Late last year, I decided to try Matter. Matter is a fairly new reading app that lets you save a URL of interest to read later. I’ve been using ‘read it later’ services for longer than I can remember. IIRC, it was my good friend Aareet that introduced me to Instapaper back in 2009 after we had brainstormed our own idea for an ‘interesting links manager’.
I think I used Instapaper up until it was acquired by Pinterest, following which I switched to Pocket. I used Pocket for many many years and probably saved and read thousands of articles through it. ‘Read it later’ is one microcategory of software where all a user needs is a solution that “just works”. Bells and whistles are generally a distraction in these products and often get in the way.
Since its launch, Matter has iterated fast. With Matter II, it achieved a level of usability and simplicity that I felt comfortable enough to move to it from Pocket entirely. There’s something wholesome about the clean lines, beautiful typography and little thoughtful touches like haptic feedback on taps and lack of an unread badge.
I also like the fact that it functions as an RSS reader. People have declared the death and comeback of RSS over the last decade more times than I can remember — just do a Google search. But it continues to live on. I now read blogs that I love like Daring Fireball and AVC most days via RSS subscriptions in Matter. I know I’m probably in the minority here, but I’ll bet there are enough people like me.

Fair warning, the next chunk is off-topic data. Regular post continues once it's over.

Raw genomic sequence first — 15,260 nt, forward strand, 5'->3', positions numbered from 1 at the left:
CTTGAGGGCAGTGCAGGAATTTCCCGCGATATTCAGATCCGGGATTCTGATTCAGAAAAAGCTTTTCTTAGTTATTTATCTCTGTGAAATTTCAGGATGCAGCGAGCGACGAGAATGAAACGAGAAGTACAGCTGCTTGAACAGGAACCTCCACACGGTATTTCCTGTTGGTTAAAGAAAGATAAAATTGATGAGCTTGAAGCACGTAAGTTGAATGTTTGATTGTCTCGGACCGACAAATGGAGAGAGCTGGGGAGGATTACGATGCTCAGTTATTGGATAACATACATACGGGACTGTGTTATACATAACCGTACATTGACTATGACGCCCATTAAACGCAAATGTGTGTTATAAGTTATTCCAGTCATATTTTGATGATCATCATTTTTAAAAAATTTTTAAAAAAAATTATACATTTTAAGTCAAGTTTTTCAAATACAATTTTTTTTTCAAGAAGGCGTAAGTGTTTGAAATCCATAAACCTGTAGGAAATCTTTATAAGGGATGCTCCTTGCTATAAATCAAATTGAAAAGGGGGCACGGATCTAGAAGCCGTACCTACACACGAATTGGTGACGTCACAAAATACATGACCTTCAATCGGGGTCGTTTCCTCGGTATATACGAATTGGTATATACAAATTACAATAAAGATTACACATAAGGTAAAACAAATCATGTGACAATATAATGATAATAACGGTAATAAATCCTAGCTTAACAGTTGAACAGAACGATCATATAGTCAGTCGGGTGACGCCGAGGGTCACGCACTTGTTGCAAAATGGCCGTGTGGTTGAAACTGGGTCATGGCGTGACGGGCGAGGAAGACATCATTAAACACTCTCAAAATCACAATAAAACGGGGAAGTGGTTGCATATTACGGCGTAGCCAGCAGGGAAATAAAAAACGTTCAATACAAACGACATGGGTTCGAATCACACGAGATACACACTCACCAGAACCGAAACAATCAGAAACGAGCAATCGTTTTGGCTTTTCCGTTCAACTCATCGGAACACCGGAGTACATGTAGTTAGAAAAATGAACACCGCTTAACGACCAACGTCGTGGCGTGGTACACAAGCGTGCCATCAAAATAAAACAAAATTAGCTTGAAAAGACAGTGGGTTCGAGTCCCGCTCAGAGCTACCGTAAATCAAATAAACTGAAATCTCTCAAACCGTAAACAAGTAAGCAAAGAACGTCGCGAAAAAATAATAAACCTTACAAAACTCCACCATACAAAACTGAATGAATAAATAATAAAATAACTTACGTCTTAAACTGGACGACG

Many people will argue that the simplicity of email killed RSS. But I think both can coexist. I get some writings in my email inbox and some through RSS now in my Matter inbox. I recommended Matter to my friend Aareet last year and he recently texted me that he’s moved all his email newsletter subscriptions there.
Certain categories of software become ripe for innovation every few years. This category, broadly defined as social bookmarking, is a good example. Every few years, an entrepreneur decides “none of the existing solutions work for me, so I’m just going to build one myself”. Every decade, one of these products becomes iconic. While I was too young to know of any web 1.0 services in the space (were there any? 🤔), I remember very well Joshua Schachter’s del.icio.us (or simply, Delicious) which in many ways defined social bookmarking in the web 2.0 era. Then there was Pinterest that rose to prominence in the early-to-mid 2010s, became a household name and the most valuable company in the space to date.
To an entrepreneur, it’s a reminder to be careful of “doesn’t that already exist? have you heard of XYZ?” when analyzing or sharing an idea for a product. Yes, sometimes a new solution is very well redundant, but sometimes there is still untapped opportunity.